Reich's self-deprecation is hardly limited to his height, as he reflects on  his own track record in government. "I do ask myself whether I've been a total failure," Reich muses as he thinks back on the opportunities to reinvest the Clinton Era surpluses into facets of the middle class infrastructure. But even in his regrets, they're more nebulous than tangible. The economic problems Reich is lamenting are problems he also, at  least to some degree, predicted years before.
 
That leads to what is probably my biggest real frustration with "Inequality For All": It proves there's a problem. It won't prove there's a problem for anybody who didn't already know/suspect, but if economic inequality troubles you. "Inequality For All" will royally piss you off, as many a good documentary is designed to do. The end, however, is as feeble a call-to-action as I can recall in a documentary filled with this much umbrage. Reich closes his class by telling them that he hopes they make a difference. The documentary closes by sending viewers to an official website that is currently nearly devoid of content. It's one thing to say "Be aware!" and it's a viable additional thing to say, "Don't let this happen [even if it's already happened]." But if you have a man as engaging and full of ideas as Reich basically steering the entire film, those are hollow, after-the-fact warnings that fail to put interested viewers in position to do anything new or different. Your typically audience member will not be able to raise the tax rate on the rich, nor to reverse the flow of jobs outside of the United States or to step in and prevent both liberal and conservative billionaires from buying elections. The documentary doesn't want to endorse any active movements, nor to propose ways in which a new movement could actively reshape the debate. If this were just a problem documentary, this wouldn't bother me, but it's an advocacy documentary that fails to ultimately advocate effectively. After 88 minutes, Reich will have viewers ready to follow him into battle, but he needs to lead a charge.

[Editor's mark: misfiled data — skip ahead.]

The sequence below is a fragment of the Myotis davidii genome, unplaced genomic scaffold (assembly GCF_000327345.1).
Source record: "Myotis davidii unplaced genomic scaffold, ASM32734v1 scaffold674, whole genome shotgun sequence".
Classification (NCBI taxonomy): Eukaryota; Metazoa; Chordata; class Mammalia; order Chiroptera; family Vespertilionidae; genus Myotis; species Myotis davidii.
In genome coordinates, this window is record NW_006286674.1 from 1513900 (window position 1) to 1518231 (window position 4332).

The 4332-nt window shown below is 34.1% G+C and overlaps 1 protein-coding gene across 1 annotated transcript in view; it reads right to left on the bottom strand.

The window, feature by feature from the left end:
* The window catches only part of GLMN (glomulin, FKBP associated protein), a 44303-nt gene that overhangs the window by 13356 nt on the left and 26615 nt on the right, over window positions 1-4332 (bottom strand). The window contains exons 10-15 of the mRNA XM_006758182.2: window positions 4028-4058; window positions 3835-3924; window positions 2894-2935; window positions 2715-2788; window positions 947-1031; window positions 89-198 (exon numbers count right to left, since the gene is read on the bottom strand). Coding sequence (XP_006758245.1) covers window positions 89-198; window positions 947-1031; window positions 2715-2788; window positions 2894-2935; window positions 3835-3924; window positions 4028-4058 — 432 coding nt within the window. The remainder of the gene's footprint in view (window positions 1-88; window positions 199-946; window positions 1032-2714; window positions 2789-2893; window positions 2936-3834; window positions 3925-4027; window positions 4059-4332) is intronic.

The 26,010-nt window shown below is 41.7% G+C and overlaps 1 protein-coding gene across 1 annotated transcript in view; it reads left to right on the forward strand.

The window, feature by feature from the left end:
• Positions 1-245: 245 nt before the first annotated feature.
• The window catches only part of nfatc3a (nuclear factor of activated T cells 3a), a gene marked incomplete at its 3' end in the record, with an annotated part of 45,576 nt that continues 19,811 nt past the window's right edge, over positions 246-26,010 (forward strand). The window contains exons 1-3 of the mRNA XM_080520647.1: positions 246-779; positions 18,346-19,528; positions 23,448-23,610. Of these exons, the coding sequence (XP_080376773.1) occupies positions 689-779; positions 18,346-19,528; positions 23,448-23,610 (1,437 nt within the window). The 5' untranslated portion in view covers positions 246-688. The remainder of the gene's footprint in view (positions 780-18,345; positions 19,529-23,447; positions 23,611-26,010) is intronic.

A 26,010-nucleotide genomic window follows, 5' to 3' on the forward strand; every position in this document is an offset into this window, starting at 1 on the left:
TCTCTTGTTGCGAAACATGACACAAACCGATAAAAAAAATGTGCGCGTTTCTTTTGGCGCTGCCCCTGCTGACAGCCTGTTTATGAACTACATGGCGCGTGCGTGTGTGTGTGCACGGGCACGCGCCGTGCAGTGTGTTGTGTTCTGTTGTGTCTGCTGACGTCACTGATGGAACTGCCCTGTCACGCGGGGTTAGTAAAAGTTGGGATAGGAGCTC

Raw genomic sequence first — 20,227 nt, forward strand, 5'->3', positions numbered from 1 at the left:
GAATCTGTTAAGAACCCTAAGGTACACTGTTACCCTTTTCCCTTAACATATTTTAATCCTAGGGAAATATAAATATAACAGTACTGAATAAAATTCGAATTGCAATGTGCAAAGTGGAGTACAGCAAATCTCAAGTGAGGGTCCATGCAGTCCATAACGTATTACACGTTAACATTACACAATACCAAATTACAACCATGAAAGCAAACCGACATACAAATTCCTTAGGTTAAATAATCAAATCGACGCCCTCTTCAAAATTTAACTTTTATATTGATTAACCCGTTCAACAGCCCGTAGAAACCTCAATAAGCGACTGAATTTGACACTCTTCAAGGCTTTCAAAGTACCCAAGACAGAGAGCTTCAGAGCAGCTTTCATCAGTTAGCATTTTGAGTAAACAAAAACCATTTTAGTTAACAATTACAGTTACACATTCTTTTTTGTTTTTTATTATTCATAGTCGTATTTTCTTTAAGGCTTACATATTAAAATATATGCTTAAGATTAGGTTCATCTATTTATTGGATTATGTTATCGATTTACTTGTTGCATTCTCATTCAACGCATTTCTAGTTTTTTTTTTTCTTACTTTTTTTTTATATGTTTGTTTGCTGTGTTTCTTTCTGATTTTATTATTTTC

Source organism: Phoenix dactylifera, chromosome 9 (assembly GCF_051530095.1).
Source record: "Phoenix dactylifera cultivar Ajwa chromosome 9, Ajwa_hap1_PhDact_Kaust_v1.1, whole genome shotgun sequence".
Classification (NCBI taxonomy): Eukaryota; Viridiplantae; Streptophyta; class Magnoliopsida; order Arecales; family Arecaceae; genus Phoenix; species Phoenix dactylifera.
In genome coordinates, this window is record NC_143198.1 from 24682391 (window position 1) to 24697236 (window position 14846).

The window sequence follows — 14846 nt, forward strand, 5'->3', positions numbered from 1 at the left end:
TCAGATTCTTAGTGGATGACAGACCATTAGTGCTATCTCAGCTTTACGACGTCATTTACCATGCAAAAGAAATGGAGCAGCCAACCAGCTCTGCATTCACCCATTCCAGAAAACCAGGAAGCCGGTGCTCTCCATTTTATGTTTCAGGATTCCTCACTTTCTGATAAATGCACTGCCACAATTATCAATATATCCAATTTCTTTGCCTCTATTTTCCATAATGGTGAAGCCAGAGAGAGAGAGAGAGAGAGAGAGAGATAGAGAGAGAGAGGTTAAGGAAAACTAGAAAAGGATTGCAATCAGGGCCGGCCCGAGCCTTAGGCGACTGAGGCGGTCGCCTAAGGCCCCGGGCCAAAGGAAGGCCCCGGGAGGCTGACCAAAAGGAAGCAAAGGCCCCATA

"Inequality For All" is a well-made polemic. It's lively and funny and infuriating and Robert Reich is as appealing a presenter as you could hope to find for a crisis that many people might find hard to embrace otherwise.  It starts a conversation, but it left me hanging. perhaps Festival exposure will help that conversation continue after the theater lights go up.